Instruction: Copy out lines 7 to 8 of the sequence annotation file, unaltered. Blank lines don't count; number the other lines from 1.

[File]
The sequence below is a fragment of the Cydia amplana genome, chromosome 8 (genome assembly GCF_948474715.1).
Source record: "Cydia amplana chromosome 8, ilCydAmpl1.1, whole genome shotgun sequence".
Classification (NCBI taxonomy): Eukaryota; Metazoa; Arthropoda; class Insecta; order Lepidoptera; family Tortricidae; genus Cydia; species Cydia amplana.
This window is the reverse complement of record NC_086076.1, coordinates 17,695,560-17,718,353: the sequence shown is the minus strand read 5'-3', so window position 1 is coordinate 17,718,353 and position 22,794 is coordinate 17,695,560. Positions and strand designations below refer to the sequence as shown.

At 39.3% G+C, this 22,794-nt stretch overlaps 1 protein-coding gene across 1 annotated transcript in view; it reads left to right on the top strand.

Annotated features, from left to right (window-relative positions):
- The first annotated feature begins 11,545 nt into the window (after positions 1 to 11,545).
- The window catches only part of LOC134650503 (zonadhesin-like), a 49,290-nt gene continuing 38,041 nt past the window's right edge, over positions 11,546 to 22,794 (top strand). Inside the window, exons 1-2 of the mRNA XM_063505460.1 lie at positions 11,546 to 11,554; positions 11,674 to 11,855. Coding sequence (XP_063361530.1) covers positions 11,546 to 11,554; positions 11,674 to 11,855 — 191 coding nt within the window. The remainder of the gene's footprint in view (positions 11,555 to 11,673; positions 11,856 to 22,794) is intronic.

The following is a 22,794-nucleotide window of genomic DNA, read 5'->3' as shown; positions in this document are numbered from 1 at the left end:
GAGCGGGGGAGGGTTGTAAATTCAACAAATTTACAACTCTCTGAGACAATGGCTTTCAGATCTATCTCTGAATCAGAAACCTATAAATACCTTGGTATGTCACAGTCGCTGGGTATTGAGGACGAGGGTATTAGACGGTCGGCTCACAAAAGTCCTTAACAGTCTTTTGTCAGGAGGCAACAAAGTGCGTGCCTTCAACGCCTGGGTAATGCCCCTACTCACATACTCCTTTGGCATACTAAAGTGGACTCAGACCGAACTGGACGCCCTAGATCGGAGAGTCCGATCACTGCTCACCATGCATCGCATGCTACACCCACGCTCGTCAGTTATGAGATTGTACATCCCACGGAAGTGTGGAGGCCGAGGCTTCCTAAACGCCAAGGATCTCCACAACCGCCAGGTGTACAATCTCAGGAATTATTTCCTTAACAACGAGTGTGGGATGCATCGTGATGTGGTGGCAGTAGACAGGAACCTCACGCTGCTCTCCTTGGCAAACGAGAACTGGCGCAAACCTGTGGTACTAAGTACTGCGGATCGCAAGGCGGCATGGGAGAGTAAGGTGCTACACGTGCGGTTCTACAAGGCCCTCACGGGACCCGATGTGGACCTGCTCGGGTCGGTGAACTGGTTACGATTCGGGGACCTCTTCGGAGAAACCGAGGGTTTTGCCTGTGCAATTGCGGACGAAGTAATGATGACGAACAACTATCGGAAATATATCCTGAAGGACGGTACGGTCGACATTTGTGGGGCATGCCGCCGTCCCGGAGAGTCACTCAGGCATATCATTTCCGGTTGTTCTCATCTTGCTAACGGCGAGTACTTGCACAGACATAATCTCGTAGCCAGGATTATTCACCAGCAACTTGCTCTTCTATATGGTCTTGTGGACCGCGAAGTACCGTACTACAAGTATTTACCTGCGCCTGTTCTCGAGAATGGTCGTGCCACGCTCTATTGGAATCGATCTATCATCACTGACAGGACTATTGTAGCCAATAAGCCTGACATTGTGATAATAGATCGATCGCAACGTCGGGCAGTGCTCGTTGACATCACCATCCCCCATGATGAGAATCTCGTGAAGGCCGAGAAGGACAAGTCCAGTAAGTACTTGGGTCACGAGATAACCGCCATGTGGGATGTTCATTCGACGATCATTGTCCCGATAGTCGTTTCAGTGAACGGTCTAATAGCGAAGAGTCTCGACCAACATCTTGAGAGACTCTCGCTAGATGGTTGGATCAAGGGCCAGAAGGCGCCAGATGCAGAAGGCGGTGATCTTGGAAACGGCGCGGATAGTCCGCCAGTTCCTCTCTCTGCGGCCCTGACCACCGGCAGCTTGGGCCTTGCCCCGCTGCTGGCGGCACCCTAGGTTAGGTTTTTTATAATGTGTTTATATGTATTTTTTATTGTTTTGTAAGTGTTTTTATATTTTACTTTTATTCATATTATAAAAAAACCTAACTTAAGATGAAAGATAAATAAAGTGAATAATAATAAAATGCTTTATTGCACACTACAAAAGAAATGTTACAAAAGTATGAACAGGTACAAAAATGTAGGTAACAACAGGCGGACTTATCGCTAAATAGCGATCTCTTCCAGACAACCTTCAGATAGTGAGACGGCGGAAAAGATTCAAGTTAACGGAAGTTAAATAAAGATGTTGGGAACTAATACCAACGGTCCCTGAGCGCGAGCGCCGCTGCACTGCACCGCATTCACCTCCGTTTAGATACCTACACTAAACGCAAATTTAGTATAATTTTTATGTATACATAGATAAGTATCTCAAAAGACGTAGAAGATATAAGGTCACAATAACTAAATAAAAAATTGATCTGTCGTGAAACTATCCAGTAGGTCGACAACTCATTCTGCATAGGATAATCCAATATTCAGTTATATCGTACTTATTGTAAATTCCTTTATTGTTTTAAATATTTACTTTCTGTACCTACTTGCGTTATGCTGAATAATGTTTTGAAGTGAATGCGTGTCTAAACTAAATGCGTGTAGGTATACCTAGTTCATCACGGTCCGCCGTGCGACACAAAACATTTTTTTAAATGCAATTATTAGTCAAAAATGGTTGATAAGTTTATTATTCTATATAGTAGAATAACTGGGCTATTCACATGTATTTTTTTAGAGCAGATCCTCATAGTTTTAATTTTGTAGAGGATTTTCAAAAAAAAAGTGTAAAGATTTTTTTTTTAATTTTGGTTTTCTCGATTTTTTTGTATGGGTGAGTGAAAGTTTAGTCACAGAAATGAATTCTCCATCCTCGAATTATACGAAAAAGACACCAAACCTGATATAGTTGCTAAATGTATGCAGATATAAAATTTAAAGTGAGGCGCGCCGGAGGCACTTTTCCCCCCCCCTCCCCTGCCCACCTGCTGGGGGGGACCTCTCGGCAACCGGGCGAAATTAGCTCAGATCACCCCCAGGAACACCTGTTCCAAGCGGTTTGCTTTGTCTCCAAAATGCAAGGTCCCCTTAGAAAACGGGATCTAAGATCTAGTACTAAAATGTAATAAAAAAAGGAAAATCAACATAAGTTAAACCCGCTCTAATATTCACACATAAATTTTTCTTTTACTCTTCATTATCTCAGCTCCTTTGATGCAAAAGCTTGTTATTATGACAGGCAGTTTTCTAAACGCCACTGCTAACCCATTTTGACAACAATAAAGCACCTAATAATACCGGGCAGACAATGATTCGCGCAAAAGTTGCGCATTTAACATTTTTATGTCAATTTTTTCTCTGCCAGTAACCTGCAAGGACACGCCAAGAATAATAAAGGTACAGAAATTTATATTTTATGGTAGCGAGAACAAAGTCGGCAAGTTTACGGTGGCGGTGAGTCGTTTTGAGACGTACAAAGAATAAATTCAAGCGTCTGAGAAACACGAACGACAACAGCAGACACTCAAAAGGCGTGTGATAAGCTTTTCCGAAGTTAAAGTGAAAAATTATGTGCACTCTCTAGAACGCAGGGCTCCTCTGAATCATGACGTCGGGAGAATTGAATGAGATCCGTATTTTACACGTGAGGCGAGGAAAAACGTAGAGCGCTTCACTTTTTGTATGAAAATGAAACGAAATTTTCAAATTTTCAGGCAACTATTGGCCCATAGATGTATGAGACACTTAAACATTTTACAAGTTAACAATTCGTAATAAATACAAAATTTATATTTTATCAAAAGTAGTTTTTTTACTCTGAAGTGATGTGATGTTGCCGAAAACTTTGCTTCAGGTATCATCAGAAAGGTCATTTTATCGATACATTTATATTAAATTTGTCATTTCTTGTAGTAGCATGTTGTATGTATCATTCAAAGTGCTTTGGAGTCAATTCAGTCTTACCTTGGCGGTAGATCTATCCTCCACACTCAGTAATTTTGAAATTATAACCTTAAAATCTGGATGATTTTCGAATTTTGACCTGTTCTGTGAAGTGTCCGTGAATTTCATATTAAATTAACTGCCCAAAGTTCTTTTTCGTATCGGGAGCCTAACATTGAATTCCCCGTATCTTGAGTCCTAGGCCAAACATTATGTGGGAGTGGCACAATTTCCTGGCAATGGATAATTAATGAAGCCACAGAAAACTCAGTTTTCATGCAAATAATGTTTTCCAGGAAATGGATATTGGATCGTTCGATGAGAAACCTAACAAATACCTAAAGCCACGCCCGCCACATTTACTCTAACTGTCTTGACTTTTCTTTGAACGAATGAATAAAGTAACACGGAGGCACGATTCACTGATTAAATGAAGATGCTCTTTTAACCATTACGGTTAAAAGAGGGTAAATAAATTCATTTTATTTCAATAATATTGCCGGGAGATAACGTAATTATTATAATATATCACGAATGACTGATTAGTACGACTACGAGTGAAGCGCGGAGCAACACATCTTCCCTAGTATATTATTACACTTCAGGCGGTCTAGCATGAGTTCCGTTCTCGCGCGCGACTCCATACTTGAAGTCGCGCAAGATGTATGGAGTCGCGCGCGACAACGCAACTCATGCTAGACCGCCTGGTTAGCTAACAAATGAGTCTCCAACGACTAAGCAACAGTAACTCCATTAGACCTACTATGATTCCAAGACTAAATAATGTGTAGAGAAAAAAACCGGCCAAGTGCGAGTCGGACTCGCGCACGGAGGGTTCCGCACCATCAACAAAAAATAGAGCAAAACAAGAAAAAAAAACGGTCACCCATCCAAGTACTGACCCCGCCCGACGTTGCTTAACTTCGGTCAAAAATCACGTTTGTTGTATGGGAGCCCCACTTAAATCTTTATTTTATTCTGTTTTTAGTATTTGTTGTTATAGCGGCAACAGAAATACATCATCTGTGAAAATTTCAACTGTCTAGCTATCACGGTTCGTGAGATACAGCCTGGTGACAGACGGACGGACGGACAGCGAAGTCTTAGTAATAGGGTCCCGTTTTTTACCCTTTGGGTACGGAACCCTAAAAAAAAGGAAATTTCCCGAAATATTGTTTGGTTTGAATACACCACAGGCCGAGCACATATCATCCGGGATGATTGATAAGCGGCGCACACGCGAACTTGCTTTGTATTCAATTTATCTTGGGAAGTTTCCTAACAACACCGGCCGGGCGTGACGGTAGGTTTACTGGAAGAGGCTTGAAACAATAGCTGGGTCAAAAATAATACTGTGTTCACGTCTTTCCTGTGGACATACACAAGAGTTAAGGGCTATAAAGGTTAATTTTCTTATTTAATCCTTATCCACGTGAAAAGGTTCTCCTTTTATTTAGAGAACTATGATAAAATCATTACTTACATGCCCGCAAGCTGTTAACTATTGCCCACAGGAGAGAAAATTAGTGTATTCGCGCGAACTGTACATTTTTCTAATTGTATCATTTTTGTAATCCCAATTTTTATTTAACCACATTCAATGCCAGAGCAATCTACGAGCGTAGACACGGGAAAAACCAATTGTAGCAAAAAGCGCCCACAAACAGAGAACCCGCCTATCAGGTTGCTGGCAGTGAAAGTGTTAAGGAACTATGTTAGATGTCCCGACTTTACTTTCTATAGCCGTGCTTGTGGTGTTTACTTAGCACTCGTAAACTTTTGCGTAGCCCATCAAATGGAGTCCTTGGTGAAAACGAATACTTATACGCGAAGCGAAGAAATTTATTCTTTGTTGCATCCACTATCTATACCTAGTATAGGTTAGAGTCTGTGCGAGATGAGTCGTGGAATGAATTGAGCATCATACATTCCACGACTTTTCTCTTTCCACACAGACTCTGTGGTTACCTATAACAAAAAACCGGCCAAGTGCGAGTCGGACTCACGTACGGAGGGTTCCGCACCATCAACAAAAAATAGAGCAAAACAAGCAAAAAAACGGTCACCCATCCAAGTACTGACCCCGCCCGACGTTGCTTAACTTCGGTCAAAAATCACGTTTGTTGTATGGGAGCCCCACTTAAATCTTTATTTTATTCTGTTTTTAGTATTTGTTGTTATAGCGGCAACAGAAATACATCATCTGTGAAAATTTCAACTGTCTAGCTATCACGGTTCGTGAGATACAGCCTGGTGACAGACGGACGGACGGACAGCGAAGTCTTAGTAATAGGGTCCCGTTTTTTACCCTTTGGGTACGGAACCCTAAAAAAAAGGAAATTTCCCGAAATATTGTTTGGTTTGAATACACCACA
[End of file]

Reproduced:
- The first annotated feature begins 11,545 nt into the window (after positions 1 to 11,545).
- The window catches only part of LOC134650503 (zonadhesin-like), a 49,290-nt gene continuing 38,041 nt past the window's right edge, over positions 11,546 to 22,794 (top strand). Inside the window, exons 1-2 of the mRNA XM_063505460.1 lie at positions 11,546 to 11,554; positions 11,674 to 11,855. Coding sequence (XP_063361530.1) covers positions 11,546 to 11,554; positions 11,674 to 11,855 — 191 coding nt within the window. The remainder of the gene's footprint in view (positions 11,555 to 11,673; positions 11,856 to 22,794) is intronic.